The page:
The Accra Metropolitan Assembly will soon introduce a by-law to ensure that people pay for the waste they generate.
The Principal Environmental Health Technologist of the AMA, Mr. Samuel Kpodo, explained that the by-law would collect monies from people for generating solid waste irrespective of the class of society they belonged, to help reduce the cost of waste management in the country.
Mr Kpodo was speaking at a day's seminar organized by the City Waste Management Company Limited on the theme: “Waste Management Cost Reduction."
The seminar brought together stakeholders involved with the recycling of all kind of waste including paper, plastic, metal and organic waste.
Participants shared knowledge of the kind of activities they were involved in to reduce the cost of waste, the opportunities and the challenges involved.
Mr Kpodo said the AMA was currently owing various waste management companies over ¢75 billion and noted that it was becoming extremely difficult for the contractor to work without being paid.
He said Accra was divided into four classes, the first and second class made up of areas like East Legon, Labone and Cantonments where the residents were already paying for their waste.
“The third and fourth classes that generate a lot of waste unfortunately do not pay for waste and that is what we want to avoid since they contribute the chunk of waste in the capital city,” he said.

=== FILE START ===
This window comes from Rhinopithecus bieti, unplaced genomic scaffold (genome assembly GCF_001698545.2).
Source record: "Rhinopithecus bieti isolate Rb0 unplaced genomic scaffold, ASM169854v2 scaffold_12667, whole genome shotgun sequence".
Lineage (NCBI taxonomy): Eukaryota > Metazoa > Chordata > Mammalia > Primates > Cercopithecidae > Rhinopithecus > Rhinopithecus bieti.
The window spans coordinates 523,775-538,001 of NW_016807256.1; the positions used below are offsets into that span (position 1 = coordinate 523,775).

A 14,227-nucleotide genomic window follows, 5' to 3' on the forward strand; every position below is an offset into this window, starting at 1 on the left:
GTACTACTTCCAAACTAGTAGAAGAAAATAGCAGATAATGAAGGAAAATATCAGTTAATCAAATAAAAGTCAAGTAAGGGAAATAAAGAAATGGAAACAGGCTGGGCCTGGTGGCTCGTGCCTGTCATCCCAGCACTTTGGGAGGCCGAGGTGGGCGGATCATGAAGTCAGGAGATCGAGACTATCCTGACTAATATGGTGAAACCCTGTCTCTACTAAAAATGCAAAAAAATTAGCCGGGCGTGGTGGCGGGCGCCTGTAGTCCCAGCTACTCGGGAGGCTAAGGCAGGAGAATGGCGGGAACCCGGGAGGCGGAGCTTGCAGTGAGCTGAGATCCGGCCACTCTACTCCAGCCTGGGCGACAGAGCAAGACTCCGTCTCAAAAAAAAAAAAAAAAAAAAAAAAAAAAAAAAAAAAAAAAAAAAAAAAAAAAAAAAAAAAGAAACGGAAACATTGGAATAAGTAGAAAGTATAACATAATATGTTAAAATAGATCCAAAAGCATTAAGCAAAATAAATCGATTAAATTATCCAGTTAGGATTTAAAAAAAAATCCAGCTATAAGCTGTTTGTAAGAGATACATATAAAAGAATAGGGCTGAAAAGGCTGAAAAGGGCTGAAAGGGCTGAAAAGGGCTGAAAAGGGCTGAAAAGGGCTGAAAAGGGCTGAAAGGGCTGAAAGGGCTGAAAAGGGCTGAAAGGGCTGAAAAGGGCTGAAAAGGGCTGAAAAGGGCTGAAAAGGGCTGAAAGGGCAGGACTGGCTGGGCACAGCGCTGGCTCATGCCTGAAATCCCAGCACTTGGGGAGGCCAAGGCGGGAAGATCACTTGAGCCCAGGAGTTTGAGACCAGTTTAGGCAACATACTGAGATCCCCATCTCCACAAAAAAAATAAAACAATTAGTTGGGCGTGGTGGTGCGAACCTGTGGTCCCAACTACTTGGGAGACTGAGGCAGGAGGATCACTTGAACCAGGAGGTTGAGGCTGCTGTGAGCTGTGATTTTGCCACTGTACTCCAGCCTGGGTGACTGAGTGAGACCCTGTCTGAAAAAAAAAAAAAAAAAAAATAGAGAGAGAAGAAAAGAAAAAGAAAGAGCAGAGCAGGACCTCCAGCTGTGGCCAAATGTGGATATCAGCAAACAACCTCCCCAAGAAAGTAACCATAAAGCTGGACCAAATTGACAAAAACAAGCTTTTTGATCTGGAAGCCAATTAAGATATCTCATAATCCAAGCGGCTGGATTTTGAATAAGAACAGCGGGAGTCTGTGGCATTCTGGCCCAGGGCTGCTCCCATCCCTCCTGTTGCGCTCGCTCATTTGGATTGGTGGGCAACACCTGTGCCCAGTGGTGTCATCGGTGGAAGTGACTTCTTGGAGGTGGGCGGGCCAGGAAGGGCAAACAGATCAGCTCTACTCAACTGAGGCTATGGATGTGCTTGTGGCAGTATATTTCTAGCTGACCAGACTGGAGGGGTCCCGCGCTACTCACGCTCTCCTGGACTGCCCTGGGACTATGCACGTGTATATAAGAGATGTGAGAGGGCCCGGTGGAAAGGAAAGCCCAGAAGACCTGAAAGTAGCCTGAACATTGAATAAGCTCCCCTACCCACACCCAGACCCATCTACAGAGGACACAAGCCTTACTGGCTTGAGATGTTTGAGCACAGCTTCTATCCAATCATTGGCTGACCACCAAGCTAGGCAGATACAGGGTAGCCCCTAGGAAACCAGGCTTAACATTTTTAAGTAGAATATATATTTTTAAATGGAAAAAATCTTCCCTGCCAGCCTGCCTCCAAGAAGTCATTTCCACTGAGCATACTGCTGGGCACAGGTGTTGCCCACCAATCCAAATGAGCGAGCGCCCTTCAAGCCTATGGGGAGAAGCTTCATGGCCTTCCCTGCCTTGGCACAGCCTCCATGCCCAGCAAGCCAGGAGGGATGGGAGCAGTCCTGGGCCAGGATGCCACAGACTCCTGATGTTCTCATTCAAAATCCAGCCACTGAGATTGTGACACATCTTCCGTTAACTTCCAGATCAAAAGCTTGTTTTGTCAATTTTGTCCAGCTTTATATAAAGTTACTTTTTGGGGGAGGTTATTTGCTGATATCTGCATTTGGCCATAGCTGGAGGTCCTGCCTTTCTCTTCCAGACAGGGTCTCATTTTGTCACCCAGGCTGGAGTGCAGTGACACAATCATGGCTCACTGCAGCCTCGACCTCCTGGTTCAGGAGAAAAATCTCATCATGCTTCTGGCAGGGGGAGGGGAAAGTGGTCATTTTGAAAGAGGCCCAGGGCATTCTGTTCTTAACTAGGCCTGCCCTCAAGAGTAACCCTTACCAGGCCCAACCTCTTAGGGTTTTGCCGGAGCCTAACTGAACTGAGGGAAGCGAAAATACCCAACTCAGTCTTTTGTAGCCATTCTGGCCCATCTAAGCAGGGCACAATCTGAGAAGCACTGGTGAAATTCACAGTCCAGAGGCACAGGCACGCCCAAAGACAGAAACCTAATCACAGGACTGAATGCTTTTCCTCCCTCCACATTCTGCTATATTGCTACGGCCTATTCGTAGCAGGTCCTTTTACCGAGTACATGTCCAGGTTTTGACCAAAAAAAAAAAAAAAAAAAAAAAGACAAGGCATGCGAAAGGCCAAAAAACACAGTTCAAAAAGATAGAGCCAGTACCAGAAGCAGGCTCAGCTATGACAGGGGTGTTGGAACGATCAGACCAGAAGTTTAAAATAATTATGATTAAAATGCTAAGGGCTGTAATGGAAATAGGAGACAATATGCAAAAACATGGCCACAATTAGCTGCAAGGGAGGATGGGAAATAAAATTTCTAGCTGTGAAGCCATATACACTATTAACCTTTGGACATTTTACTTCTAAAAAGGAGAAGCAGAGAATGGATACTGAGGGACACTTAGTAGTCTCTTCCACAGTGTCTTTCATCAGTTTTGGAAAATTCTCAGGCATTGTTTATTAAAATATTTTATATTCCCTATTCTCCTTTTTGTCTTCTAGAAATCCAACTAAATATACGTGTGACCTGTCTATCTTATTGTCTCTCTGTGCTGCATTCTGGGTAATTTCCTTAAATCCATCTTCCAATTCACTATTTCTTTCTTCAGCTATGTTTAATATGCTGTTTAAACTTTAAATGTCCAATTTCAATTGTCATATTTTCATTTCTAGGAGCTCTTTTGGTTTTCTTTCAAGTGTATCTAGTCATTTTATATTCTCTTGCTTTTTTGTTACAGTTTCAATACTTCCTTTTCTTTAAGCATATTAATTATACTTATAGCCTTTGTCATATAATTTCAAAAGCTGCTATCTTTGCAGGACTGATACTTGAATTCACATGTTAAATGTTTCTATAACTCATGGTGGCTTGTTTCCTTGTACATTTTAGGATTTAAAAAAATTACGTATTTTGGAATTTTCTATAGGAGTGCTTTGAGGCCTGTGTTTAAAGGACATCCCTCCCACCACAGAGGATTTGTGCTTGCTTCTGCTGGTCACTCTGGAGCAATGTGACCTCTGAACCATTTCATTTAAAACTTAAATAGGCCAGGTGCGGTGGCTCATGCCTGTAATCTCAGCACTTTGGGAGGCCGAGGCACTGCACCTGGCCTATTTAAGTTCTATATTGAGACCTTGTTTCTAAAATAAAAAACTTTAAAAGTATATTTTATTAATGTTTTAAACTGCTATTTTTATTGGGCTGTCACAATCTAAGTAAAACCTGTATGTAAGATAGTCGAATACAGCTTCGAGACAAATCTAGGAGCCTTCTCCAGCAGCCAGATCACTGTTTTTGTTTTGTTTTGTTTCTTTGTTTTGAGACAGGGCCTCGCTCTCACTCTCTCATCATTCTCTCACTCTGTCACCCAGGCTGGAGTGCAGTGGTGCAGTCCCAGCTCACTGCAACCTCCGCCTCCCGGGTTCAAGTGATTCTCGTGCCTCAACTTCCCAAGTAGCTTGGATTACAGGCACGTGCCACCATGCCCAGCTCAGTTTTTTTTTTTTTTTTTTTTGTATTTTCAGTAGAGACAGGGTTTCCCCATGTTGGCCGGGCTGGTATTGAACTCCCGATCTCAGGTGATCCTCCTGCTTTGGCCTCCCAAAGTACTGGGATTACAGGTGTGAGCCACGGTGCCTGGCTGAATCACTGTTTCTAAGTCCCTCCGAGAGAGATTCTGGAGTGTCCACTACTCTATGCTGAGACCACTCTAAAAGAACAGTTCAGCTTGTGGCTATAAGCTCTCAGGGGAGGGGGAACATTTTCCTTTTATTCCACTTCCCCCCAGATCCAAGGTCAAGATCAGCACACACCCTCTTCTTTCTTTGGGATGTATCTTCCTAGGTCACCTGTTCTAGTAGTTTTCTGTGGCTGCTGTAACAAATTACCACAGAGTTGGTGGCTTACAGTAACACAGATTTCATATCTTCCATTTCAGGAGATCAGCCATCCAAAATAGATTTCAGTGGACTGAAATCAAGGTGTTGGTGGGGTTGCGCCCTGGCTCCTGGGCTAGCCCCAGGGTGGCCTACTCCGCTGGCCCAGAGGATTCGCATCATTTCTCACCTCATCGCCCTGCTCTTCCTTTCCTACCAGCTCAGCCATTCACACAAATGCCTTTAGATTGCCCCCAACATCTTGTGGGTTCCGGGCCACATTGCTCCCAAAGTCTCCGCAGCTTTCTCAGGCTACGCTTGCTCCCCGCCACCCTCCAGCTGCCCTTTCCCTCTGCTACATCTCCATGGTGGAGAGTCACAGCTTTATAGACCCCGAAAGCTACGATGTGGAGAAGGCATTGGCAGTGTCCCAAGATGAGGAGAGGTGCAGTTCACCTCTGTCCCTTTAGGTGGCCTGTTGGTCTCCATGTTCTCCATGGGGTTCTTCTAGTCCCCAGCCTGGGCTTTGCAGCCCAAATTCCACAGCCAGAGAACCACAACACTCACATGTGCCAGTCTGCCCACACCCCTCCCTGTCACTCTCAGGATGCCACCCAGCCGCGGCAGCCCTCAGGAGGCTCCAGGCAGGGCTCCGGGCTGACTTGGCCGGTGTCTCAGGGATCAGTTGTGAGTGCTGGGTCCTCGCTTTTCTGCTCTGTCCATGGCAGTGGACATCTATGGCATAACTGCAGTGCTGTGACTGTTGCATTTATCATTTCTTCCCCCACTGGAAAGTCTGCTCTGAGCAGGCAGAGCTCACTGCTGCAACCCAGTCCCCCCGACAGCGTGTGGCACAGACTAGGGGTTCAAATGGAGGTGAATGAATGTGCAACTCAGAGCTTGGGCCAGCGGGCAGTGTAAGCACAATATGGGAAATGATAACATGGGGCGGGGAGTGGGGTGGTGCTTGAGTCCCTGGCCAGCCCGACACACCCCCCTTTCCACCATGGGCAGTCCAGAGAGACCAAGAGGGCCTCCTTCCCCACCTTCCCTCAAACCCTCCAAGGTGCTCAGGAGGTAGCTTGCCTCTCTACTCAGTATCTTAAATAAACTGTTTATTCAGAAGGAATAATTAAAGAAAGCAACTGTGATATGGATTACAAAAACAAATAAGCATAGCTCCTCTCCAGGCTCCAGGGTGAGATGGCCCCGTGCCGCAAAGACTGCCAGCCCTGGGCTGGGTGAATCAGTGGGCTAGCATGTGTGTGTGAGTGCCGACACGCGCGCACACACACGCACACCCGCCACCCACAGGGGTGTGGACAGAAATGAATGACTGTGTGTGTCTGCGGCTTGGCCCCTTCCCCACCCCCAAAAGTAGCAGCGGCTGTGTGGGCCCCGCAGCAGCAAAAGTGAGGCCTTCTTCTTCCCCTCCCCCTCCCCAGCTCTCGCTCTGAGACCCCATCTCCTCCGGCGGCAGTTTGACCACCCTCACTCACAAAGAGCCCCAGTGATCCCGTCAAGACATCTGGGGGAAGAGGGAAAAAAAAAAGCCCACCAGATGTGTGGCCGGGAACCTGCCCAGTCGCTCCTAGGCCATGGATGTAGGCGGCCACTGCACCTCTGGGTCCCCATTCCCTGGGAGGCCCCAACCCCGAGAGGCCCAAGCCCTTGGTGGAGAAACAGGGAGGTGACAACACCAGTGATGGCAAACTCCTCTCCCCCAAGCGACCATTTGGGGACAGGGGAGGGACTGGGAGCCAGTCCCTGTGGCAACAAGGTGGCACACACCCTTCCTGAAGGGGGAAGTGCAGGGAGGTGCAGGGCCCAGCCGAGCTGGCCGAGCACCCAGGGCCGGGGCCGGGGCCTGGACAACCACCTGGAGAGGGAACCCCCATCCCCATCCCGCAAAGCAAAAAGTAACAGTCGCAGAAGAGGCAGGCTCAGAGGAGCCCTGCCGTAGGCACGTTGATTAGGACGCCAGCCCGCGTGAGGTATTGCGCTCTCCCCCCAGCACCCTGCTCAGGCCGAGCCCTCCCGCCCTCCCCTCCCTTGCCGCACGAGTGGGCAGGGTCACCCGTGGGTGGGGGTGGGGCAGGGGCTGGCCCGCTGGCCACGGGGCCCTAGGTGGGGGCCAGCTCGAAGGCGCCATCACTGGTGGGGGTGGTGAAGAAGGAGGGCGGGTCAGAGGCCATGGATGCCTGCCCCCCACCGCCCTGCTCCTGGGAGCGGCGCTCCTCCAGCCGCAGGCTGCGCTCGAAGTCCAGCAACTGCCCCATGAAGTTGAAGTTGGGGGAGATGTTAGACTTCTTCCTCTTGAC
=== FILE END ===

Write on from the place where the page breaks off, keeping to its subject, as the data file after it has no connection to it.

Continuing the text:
Mr Kpodo said there was an urgent need to place a value on waste.
Mr Jurgen Meinel, Manager of City Waste Management Company, whose organization is mainly involved with plastic waste recycling, expressed concerns about the less value placed on waste in the country.
He suggested that an environmental import levy be placed on plastic goods and called on manufacturers and sellers of plastic goods to pay fees for each plastic container brought from a collection point.
"The plastic recycling industry is not getting enough of plastic waste simply because it cannot pay more than ¢2,000 per kilogramme. For the collector who has to collect 350 pure water sachets to make one kilograme, the ¢2,000 is not attractive," he explained.
Mr. Meinel noted that if an attractive price is paid for any type of plastic waste to the collectors, "we will not find it littering our environment."
He also recommended waste separation, saying it was key for cost reduction in waste management.
Mr. Meinel said plastic recyclers in Ghana did not recycle even 50 tonnes of plastic waste a day while 300 tonnes of plastic waste was generated a day.
"With increasing investment in the plastic recycling and a better remuneration for collected plastic waste, the employment in the informal sector will reach 2,000 or more in the next few years," he said.
Plastic recycling will become a very lucrative business in the near future, he said.